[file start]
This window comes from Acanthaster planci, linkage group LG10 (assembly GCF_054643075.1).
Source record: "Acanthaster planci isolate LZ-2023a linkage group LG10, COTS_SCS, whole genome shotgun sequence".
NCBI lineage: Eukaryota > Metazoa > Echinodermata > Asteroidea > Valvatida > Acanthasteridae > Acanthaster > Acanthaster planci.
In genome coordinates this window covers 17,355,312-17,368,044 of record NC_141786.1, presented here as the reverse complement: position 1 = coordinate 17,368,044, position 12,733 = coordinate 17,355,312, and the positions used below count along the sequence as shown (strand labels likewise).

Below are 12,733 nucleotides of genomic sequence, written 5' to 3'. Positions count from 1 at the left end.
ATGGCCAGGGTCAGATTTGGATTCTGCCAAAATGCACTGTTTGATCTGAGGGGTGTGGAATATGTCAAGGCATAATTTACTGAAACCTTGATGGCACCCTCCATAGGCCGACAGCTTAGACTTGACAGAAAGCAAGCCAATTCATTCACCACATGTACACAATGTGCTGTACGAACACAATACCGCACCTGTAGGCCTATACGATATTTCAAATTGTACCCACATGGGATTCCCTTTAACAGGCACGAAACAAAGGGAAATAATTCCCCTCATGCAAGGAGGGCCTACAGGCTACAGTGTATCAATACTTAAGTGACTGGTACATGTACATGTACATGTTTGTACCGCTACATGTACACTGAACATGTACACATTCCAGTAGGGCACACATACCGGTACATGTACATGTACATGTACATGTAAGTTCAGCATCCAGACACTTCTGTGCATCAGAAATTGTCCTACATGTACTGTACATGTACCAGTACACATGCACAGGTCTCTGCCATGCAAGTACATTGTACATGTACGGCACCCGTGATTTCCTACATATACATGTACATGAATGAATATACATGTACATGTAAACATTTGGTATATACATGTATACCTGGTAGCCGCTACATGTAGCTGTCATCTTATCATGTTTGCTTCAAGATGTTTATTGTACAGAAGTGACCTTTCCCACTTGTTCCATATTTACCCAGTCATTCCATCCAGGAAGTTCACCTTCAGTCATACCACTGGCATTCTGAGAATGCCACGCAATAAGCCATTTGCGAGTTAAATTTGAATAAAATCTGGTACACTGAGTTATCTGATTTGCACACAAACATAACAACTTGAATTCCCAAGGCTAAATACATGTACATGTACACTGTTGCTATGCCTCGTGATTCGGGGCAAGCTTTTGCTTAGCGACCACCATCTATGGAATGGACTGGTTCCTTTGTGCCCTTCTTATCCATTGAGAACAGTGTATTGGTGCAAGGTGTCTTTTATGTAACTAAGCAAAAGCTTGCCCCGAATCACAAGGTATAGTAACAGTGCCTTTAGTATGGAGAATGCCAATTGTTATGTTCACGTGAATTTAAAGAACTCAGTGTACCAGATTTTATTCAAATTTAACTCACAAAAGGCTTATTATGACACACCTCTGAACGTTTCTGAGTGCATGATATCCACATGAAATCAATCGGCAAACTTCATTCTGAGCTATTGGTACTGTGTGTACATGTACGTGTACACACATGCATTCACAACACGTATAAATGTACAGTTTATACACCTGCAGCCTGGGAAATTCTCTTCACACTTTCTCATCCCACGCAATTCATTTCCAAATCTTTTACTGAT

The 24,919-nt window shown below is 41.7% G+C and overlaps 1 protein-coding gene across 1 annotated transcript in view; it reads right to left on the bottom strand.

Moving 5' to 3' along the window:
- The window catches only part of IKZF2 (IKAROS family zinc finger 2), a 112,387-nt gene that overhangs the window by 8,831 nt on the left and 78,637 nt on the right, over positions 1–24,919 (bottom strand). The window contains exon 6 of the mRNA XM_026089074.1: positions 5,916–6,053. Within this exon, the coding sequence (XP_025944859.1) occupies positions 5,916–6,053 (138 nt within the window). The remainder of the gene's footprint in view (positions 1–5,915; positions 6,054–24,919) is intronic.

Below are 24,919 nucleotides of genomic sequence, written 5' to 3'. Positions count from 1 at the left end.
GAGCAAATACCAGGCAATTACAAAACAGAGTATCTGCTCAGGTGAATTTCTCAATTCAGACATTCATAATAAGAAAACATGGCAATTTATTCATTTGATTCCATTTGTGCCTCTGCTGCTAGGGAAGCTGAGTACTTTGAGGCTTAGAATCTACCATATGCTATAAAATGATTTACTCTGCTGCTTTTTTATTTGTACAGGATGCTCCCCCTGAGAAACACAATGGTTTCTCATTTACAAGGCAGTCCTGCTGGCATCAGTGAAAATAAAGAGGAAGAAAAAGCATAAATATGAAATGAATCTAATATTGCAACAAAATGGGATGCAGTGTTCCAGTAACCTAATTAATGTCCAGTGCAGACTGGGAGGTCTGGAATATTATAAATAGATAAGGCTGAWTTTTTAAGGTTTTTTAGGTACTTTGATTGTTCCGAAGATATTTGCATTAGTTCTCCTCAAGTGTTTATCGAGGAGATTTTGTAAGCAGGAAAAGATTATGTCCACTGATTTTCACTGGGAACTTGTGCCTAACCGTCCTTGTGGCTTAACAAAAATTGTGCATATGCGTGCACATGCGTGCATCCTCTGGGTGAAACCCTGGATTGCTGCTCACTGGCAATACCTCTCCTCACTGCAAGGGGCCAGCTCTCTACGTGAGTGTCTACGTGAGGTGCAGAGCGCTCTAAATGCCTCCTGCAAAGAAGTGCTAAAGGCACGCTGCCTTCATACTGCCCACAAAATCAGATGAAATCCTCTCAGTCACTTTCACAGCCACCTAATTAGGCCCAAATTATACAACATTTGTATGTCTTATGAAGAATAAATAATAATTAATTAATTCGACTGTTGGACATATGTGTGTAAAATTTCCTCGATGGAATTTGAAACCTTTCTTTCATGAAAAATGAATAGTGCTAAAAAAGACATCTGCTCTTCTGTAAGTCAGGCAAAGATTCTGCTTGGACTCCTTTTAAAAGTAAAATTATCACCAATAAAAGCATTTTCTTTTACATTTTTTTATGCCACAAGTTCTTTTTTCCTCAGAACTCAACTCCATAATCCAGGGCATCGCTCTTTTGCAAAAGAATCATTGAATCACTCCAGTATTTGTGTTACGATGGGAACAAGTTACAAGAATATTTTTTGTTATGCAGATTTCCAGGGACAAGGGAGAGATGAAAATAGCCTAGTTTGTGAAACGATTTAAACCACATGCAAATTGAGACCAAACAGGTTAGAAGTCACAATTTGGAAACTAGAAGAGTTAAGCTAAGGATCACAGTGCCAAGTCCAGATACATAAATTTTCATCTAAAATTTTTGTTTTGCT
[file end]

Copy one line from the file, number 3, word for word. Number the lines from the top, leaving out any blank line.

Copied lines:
NCBI lineage: Eukaryota > Metazoa > Echinodermata > Asteroidea > Valvatida > Acanthasteridae > Acanthaster > Acanthaster planci.